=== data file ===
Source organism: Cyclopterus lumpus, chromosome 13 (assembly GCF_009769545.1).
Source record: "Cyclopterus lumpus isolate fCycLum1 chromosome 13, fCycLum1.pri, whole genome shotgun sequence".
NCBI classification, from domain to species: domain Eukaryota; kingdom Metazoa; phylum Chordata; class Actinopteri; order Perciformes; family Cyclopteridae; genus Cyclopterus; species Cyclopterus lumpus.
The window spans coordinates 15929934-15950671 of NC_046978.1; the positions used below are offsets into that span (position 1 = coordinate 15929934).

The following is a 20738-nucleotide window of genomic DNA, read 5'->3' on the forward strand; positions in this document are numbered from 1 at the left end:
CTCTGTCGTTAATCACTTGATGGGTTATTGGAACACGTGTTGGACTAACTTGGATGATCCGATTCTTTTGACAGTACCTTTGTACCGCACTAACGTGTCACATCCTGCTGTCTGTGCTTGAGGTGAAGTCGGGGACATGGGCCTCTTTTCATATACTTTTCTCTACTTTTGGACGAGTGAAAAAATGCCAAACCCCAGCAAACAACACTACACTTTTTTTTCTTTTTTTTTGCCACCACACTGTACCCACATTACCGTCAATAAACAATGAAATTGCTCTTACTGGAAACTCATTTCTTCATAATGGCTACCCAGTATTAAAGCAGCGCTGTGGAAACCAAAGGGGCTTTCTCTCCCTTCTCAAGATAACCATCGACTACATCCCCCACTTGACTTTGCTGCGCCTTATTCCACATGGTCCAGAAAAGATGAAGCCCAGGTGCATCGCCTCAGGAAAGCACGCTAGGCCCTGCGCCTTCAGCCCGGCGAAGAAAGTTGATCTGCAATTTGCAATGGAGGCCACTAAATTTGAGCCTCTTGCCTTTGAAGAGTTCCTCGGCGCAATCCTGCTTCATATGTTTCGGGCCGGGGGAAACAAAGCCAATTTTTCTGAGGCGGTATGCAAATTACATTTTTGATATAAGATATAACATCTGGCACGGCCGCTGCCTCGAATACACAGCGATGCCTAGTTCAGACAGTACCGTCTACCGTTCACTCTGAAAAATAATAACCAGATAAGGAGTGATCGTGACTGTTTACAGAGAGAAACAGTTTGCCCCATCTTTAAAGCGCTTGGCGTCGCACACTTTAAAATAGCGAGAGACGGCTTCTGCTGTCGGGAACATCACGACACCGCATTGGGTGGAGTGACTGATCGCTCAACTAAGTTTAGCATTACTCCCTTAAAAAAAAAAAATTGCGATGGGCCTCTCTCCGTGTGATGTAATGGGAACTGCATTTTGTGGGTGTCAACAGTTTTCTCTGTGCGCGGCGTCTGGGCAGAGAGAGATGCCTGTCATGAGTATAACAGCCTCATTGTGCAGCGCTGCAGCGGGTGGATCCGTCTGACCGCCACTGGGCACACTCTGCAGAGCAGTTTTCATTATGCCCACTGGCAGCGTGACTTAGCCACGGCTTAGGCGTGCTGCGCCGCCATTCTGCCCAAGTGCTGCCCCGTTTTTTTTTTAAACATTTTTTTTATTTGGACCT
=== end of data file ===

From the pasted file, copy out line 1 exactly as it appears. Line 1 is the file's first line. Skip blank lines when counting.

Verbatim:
Source organism: Cyclopterus lumpus, chromosome 13 (assembly GCF_009769545.1).